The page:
O God, whose Son Jesus is the good shepherd of your people: Grant that when we hear his voice we may know him who calls us each by name, and follow where he leads; who, with you and the Holy Spirit, lives and reigns, one God, for ever and ever. Amen.
-- BCP, page 225
Acts 4:5-12; Psalm 23;
1 John 3:16-24; John 10:11-18
1 John 3:16-24; John 10:11-18
Jesus calls himself The Good Shepherd, in this week's Gospel. This title, if you will, is claimed in the context of a conflict with the religious authorities of his day, whom he bluntly calls hired hands -- earlier in the passage, he calls them thieves and bandits..
Let's back up a minute. One of my earliest book memories comes from an illustrated children's Bible. It is a picture of a contented ewe lamb, cute as a button, held in a sweet, all-encompassing embrace by a rather Scandinavian-looking Jesus. A man and his pet, it would seem. It stayed with me. As a young child, being cuddled like that was the warmest and most wonderful of feelings, and I readily identified with the ewe lamb.
Most shepherds, in any age, would be unlikely to look at their animals as pets, to be sure. Whether for their wool or their meat, sheep are a highly valued commodity. At the same time, shepherds are fiercely protective of their sheep because they are their livelihood. Against predators of any kind, four-legged as well as two-legged, they stand willing to do anything for the protection and well-being of their flock.
Jesus, in a long line of prophetic tradition, calls out the religious leaders of his day as shepherds who have deserted their duties. His critique is that the people in their care were to them little more than sources of power, prestige, and revenue. They cared more about protecting their place under occupying Rome, preserving their position, and lining their pockets with the business of the temple while promulgating a burdensome piety they were themselves unwilling to maintain. Therefore, Jesus calls them hired hands who flee in the face of trouble rather than protecting the sheepfold, as proper shepherds would do.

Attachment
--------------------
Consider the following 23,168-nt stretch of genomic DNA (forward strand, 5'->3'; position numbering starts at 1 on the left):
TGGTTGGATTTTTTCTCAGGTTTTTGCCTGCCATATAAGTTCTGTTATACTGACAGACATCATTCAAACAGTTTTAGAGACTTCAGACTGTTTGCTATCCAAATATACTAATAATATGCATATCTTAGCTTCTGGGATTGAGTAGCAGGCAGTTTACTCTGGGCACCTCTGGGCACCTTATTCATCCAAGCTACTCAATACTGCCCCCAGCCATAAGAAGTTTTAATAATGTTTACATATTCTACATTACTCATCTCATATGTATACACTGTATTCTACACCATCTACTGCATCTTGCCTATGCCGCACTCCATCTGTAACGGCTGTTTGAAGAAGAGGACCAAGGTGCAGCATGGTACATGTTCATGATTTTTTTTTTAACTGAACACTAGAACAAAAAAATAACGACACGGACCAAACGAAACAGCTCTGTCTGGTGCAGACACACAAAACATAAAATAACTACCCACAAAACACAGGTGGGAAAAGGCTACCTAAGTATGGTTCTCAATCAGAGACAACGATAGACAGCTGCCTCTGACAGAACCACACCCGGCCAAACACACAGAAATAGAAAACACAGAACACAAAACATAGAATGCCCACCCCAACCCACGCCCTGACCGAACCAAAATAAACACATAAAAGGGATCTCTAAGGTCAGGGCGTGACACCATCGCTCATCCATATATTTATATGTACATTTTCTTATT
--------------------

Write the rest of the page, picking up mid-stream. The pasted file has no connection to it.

It would be tempting to turn Jesus into a belief system about who is in and who is out of the sheepfold. But if we turn the things we believe about Jesus into Shibboleths that determine belonging, we miss the point of the parable of Jesus, The Good Shepherd. To Jesus, the sheep are elevated from mere commodities to the proper position of beloved creatures to whom he gives life, and for whom he desires and provides abundant life.
The Good Shepherd gives his life to empower the safety and wellbeing of the sheep. Whether we are in his sheepfold is not determined by what we say or believe about Jesus --important as that is. Rather the decisive issue is how we relate to other sheep, both in and beyond Emmanuel. Do we see people as commodities, as so much of the world does in our day? Are we interested in people as ends in themselves or as means to our own ends? Do we treat people as persons to be met, cherished, and loved or as objects to be used and discarded when not useful?
We are all part of God's sheepfold to the degree that we seek to love and serve one another, nay, the entire creation and all its creatures, which is indeed God's sheepfold. This is our motivation to invite other people to come to Emmanuel. In a world bent on commoditizing human beings, we want everyone to know that they are cherished and beloved, that their very existence is a sign of God's delight in them.
At Emmanuel, the lower-cap shepherds, under the Good Shepherd, are your rector and vestry. We are committed and strive to do everything in our power, by God's grace and with God's help, for your well-being.
All of us are here on God's green earth to help one another grow more and more into the likeness of Jesus.
You are not the commodities of any institution or enterprise. You are not objects to be used and disposed of; you are God's own beloved creation, souls embodying God, holy sacraments of the living God.
Under the Mercy,